Friday, March 16, 2018

Creative Instincts

Avatar directed by James Cameron

Perfecter and Innovator 
While on a little break - think 10 minutes of flipping through Instagram and checking FB/Tweets - I came across this theory of three creative types. It reminded me of Amanda Arista's Know Thyself and thy brain wiring post and made me wonder what type I was. The theory is simple: We instinctively approach creativity in three general ways.

1. Perfecter — An artist/writer who and maximizes what is, elevating it to the best it can be (think Bach, Mozart, Brahms, Spielberg, James Cameron, Stephen King, Tolkien, Pixar, Disney...)

Laini Taylor - Perfecter
2. Innovator — An artist/writer who breaks the mold, pioneering a new style (as in Beethoven, Schoenberg, Kubrick, Picasso, Joyce, Dalí, Le Guin...)

3. Synthesizer — An artist/writer who draws from disparate sources, makes unexpected connections, to create something  new (e.g. Ligeti, Stravinsky, David Lynch, Tarantino, Murakami, Adams...)

Perfecter & Synthesizer
Synthesizer & Innovator
It's interesting to think of the creative process this way,  as an instinctual approach, and I suspect, after pouring through many films and titles, that writers are not one or the other. Like all things involving art, there is a certain blending. 

Categorizing is also dependent on the times. Kill Bill was break-out in 2003. Kubrick's 2001: a Space Odyssey blew minds in 1968. And, back in 1870, Jules Verne altered the course of history with 20,000 Leagues Under the Sea. As said by FP Walter:

"... this book has been a source of fascination, surely one of the most influential novels ever written, an inspiration for such scientists and discoverers as engineer Simon Lake, oceanographer William Beebe, polar traveller Sir Ernest Shackleton. Likewise, Dr. Robert D. Ballard, finder of the sunken Titanic, confesses that this was his favourite book as a teenager, and Cousteau himself, most renowned of marine explorers, called it his shipboard bible." 

Kim Wilkens as Synthesizer
China Mieville's 'New Weird' fiction is a genre blender, a synthesizer mixed with innovation and traditional representation. Michael Moorcock explains:

Neil Gaiman as Innovator
Miéville identifies with the “New Weird” movement, a development of what used to be known as “science fantasy” – a blend of the occult and scientific speculation... The New Weird, at its best, combines the virtues of visionary fiction and horror fiction, political satire, literary fiction and even historical fiction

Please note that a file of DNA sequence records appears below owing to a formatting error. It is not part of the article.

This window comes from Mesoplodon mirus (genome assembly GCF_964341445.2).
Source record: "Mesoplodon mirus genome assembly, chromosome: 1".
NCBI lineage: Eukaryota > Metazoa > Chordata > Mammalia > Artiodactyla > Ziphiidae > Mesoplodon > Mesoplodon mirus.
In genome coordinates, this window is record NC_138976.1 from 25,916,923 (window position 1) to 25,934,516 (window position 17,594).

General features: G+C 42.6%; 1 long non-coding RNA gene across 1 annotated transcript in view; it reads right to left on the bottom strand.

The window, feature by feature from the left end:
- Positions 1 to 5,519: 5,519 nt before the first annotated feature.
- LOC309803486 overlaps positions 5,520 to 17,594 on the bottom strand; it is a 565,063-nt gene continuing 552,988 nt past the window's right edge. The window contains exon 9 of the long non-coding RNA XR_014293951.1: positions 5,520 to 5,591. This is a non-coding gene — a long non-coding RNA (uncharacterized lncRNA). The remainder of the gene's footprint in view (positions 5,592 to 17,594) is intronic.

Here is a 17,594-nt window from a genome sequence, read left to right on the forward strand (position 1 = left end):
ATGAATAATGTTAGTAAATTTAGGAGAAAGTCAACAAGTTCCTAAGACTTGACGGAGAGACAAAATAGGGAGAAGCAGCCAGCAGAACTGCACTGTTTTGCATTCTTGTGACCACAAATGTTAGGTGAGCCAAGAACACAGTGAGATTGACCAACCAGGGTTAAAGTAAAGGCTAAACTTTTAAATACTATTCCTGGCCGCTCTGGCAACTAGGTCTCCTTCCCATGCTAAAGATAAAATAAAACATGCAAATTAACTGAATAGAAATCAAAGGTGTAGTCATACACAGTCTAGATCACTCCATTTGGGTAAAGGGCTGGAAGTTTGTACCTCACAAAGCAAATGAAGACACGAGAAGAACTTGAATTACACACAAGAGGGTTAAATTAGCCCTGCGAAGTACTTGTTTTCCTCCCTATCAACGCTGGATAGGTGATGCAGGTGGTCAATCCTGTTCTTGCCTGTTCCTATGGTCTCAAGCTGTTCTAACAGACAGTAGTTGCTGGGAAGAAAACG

Helen Lowe's Wall of Night series reads perfecter to me, elevating but also synthesizer with the feel of more contemporary themes and subtext. 

When I think about my process writing the Quantum Enchantment Series, I relate most to Synthesizer. It's a been called Science Fantasty blend. With The Blood in the Beginning, I align more with Perfecter, taking what I love most about the Urban Fantasy genre and giving it new wings (or make that fins). My YA Fantasy, The Bone Throwers, out September 2018 under the pen name AK Wilder, if anything, it might be innovation. My instincts were to bring together a traditional coming of age with a premise never seen before. We'll see when the jury (the readers) verdict is in.

How about you? I'd love to hear from other Sup authors and readers about their process and their favorite creative works. Films? Books? Plays? What's blown your mind recently?


Kim Falconer's latest release comes out in 2018 The Bone Throwers, book one in the Amassia series, writing as A K Wilder. Find her new page on Facebook - AKWilder Author and on Twitter as AKWilder.

Her latest novel is out now - The Blood in the Beginning - and Ava Sykes Novel.

Learn more about Kim on Facebook and chat with her on Twitter. Check out her pen name, @a.k.wilder on Instagram, or visitAKWilder on FB and website.

Kim also runs where she teaches the law of attraction and astrology. 

Kim posts here at the Supernatural Underground on the 16th of every month, hosts Save the Day Writer's Community on FB and posts a daily astrology weather report on Facebook. 

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